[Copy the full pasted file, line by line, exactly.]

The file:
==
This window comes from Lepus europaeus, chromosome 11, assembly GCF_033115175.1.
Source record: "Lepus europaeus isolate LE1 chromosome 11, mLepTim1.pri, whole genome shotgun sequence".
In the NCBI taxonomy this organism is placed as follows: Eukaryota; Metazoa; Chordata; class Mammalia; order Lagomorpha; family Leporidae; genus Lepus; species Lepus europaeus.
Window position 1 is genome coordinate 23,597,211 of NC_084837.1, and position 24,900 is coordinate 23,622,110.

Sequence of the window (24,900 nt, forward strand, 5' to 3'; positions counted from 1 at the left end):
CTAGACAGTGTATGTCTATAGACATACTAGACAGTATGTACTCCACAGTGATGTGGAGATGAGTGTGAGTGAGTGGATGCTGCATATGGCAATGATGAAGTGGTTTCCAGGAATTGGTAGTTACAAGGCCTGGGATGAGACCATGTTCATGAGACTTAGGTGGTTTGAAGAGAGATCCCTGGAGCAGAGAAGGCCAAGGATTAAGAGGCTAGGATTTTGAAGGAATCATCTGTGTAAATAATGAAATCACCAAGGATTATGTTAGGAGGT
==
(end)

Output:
This window comes from Lepus europaeus, chromosome 11, assembly GCF_033115175.1.
Source record: "Lepus europaeus isolate LE1 chromosome 11, mLepTim1.pri, whole genome shotgun sequence".
In the NCBI taxonomy this organism is placed as follows: Eukaryota; Metazoa; Chordata; class Mammalia; order Lagomorpha; family Leporidae; genus Lepus; species Lepus europaeus.
Window position 1 is genome coordinate 23,597,211 of NC_084837.1, and position 24,900 is coordinate 23,622,110.

Sequence of the window (24,900 nt, forward strand, 5' to 3'; positions counted from 1 at the left end):
CTAGACAGTGTATGTCTATAGACATACTAGACAGTATGTACTCCACAGTGATGTGGAGATGAGTGTGAGTGAGTGGATGCTGCATATGGCAATGATGAAGTGGTTTCCAGGAATTGGTAGTTACAAGGCCTGGGATGAGACCATGTTCATGAGACTTAGGTGGTTTGAAGAGAGATCCCTGGAGCAGAGAAGGCCAAGGATTAAGAGGCTAGGATTTTGAAGGAATCATCTGTGTAAATAATGAAATCACCAAGGATTATGTTAGGAGGT